She began immersing herself in the locale with help from the Missouri Film Commission and Woodrell, who put her in touch with a regional historian-folklorist and introduced her to the sheriff in the town where he lives. Making their base camp in the tourist city of Branson, the film crew gradually began to make contacts and find locations among the area’s hills and hollows.
Local residents, some of whom ended up being cast in secondary parts, helped the crew learn the mechanics of skinning a squirrel, crafting a bluegrass banjo line and other skills that can be advantageous to the art of survival, whether physically, economically or culturally.
Granik and her writing partner, Rosellini, hewed closely to the novel’s structure and savored the regional dialogue, which she said possesses “an off-handed poetry.”
“Many of the phrases are so economical. I would love to be able to speak like that sometimes. Not that they’re snippy or snide, but they’re just so precise,” she said, citing one of her favorites: “risin’ above your raisin’.’ ”
Even the word “hillbilly,” she discovered, is a complicated, “multivalent” term that locals use to describe themselves both proudly and self-deprecatingly.
For Lawrence and Hawkes, the imaginative leap wasn’t quite as formidable. Lawrence, who was raised until adolescence in Louisville, Ky., said she already knew most of the dialogue’s colorful colloquialisms. Ree’s accent, she said, came as naturally to her as her personality.
Asked what she thought keeps Ree persevering through hardship, Lawrence answered immediately: “She doesn’t have a choice.”
“Just like me chasing Debra all the way to New York to get the part,” continued the 19-year-old, who first impressed indie audiences two years ago with preternaturally self-possessed turns in Lori Petty’s “The Poker House” and Guillermo Arriaga’s “The Burning Plain.”
“I didn’t see not getting the role. I had to get it. It was just like Ree. She had to get it done, and she had to keep the house and she had to chop the wood to keep the house going. She has a strength that I would love to possess and that a lot of people would love to possess of just not seeing failure.”
Like “Down to the Bone,” “Winter’s Bone” touches on the grim subject of addiction. Hawkes, a small-town Minnesota native whose weathered good looks and aura of gritty authenticity earned him a part as one of Clooney’s doomed shipmates in “The Perfect Storm,” said he prepared for “Winter’s Bone” by reading Woodrell’s book and a true-crime account of a meth-related murder.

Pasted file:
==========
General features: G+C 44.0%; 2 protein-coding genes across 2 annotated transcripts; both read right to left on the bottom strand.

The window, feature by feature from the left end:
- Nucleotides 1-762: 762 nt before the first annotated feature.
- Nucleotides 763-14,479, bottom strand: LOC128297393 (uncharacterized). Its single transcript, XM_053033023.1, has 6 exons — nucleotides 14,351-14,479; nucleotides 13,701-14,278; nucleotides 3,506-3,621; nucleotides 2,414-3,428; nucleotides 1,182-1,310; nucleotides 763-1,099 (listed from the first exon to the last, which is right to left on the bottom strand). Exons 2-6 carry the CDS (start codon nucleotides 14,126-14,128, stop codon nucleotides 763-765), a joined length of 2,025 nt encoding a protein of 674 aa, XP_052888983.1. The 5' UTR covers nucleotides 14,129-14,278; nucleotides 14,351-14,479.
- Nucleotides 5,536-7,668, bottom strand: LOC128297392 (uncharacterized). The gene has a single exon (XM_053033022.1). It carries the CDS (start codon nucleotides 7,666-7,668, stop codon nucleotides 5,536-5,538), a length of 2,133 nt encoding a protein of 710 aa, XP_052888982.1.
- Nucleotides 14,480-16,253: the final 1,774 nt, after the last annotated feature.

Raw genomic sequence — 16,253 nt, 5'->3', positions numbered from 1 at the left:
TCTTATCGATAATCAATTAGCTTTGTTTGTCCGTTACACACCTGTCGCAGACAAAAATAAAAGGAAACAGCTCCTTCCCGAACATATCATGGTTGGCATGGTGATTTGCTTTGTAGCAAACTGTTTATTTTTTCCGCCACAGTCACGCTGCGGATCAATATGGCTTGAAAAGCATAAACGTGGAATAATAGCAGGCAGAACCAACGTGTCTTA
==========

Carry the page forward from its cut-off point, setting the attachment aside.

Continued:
He also listened to dialect tapes and read interviews with people struggling with various stages of meth dependency. Then, working with the crew’s makeup artist, he tried to bring some of those physical ravages to his face and body.
At the same time, Hawkes said, he didn’t want Teardrop’s character to be overly defined by his drug habit.
“Sometimes, I try to distill the story into a couple of key words,” Hawkes said. “And in talking to Debra it came out I thought the story was really about, in the broadest sense, about courage, about a young woman’s courage to be willing to die every day, actually, and to try to fight to literally save her family and all they have, which is land.
“So the words that I hit on were nerve and blood. ‘Blood nerve’ I would always say to Debra. Blood meaning literal blood and blood meaning your relatives and your kin and the people closest to you. And nerve having to do with the literal viscera within your body and also the nerve of her to do the things that the older mentors of the culture tell her not to do.”
While critics will weigh in on “Winter’s Bone” in coming weeks, Hawkes said the audience he would “most want to please or most want to be proud” of the film are the residents of the Ozarks.
Besides telling a good story, Granik hopes the movie may change a few minds about a unique corner of America that seldom gets the rest of the country’s attention.
“Stereotypes are convenient,” she said. “And yet within them, everyone will say, there’s something that, you know, they don’t come for no reason. It’s just that it takes time to explore complexity.”